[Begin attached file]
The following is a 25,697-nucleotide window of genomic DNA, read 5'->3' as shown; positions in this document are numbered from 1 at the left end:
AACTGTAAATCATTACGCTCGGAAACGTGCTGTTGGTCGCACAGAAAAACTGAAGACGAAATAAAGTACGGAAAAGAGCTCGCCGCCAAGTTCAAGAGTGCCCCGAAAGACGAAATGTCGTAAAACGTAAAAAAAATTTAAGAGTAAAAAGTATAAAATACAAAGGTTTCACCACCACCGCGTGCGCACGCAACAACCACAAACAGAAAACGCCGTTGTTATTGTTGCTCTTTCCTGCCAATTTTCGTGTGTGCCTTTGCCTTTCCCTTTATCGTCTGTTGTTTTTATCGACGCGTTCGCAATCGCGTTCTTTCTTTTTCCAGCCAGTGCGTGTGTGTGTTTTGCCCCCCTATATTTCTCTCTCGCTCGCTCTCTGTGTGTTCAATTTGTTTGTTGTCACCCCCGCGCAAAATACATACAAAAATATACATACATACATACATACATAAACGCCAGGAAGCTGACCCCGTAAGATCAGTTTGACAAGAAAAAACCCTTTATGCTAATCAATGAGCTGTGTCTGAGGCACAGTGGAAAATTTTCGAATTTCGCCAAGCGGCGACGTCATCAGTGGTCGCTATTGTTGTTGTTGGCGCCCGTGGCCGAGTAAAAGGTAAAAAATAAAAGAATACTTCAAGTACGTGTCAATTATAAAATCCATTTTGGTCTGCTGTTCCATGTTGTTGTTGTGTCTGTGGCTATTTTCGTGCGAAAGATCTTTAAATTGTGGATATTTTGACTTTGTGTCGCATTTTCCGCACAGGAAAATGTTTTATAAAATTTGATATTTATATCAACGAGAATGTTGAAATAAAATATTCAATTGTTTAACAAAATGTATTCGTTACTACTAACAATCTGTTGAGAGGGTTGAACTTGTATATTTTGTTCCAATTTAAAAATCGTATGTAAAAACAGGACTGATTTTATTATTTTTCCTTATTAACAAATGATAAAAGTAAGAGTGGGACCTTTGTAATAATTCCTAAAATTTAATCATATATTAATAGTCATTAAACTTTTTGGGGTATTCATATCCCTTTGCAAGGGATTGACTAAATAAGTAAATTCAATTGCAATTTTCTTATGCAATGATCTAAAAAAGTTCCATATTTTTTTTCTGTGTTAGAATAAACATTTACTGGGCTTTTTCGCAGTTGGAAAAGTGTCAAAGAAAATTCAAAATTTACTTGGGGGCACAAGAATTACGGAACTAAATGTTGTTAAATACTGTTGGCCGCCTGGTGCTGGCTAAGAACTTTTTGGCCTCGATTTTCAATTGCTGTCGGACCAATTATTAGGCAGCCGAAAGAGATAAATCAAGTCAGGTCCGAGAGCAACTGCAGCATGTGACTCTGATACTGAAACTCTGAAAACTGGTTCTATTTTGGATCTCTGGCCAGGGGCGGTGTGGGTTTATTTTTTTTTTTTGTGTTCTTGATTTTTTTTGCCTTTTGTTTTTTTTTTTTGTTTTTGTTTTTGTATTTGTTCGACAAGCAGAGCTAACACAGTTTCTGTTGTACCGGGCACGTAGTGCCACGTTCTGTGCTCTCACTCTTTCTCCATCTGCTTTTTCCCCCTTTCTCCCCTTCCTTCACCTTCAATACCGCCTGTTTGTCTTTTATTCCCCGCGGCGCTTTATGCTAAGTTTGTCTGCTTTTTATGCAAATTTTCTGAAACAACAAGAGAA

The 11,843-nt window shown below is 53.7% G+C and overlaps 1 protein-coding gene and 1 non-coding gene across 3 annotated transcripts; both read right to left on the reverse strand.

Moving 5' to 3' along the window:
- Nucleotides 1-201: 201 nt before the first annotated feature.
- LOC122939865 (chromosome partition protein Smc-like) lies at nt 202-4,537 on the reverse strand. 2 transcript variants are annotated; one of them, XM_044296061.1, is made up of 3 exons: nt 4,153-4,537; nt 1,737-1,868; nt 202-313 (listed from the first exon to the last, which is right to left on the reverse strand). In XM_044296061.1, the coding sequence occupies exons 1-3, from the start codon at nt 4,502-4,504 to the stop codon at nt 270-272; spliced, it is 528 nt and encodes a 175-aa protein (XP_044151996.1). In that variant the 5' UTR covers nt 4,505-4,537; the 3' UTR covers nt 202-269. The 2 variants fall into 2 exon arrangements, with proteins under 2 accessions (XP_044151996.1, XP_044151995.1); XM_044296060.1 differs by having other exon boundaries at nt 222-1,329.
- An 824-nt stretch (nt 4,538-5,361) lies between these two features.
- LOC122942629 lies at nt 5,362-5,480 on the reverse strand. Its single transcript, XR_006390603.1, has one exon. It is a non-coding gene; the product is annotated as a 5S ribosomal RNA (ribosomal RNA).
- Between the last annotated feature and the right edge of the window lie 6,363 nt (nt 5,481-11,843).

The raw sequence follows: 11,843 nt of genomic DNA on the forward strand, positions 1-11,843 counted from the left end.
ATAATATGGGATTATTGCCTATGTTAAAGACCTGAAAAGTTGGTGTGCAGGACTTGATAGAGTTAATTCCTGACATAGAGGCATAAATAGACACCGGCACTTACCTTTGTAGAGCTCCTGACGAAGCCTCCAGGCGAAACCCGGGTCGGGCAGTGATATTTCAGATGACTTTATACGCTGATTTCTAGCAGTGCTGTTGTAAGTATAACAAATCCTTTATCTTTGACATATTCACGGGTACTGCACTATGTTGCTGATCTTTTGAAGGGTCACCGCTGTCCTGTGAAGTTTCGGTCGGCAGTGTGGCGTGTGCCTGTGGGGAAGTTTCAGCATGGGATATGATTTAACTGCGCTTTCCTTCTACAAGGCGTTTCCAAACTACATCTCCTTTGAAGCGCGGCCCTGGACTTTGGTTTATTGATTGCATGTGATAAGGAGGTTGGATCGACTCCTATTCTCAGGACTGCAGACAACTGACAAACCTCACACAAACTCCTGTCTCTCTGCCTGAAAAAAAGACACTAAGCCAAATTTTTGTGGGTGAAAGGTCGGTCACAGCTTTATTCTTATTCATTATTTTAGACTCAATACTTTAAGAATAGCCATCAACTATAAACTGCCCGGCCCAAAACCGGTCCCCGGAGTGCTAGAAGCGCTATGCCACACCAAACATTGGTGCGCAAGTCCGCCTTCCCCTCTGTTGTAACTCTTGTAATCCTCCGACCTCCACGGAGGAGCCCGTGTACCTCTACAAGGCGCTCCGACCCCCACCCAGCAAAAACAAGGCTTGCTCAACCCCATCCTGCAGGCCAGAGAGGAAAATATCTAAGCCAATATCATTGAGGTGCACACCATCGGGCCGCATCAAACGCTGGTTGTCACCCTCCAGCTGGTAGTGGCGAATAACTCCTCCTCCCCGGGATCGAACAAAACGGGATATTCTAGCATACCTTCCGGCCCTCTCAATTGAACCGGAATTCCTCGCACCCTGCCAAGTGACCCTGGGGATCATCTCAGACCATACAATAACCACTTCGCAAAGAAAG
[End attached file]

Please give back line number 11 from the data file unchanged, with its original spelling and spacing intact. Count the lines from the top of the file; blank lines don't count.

ATAATATGGGATTATTGCCTATGTTAAAGACCTGAAAAGTTGGTGTGCAGGACTTGATAGAGTTAATTCCTGACATAGAGGCATAAATAGACACCGGCACTTACCTTTGTAGAGCTCCTGACGAAGCCTCCAGGCGAAACCCGGGTCGGGCAGTGATATTTCAGATGACTTTATACGCTGATTTCTAGCAGTGCTGTTGTAAGTATAACAAATCCTTTATCTTTGACATATTCACGGGTACTGCACTATGTTGCTGATCTTTTGAAGGGTCACCGCTGTCCTGTGAAGTTTCGGTCGGCAGTGTGGCGTGTGCCTGTGGGGAAGTTTCAGCATGGGATATGATTTAACTGCGCTTTCCTTCTACAAGGCGTTTCCAAACTACATCTCCTTTGAAGCGCGGCCCTGGACTTTGGTTTATTGATTGCATGTGATAAGGAGGTTGGATCGACTCCTATTCTCAGGACTGCAGACAACTGACAAACCTCACACAAACTCCTGTCTCTCTGCCTGAAAAAAAGACACTAAGCCAAATTTTTGTGGGTGAAAGGTCGGTCACAGCTTTATTCTTATTCATTATTTTAGACTCAATACTTTAAGAATAGCCATCAACTATAAACTGCCCGGCCCAAAACCGGTCCCCGGAGTGCTAGAAGCGCTATGCCACACCAAACATTGGTGCGCAAGTCCGCCTTCCCCTCTGTTGTAACTCTTGTAATCCTCCGACCTCCACGGAGGAGCCCGTGTACCTCTACAAGGCGCTCCGACCCCCACCCAGCAAAAACAAGGCTTGCTCAACCCCATCCTGCAGGCCAGAGAGGAAAATATCTAAGCCAATATCATTGAGGTGCACACCATCGGGCCGCATCAAACGCTGGTTGTCACCCTCCAGCTGGTAGTGGCGAATAACTCCTCCTCCCCGGGATCGAACAAAACGGGATATTCTAGCATACCTTCCGGCCCTCTCAATTGAACCGGAATTCCTCGCACCCTGCCAAGTGACCCTGGGGATCATCTCAGACCATACAATAACCACTTCGCAAAGAAAG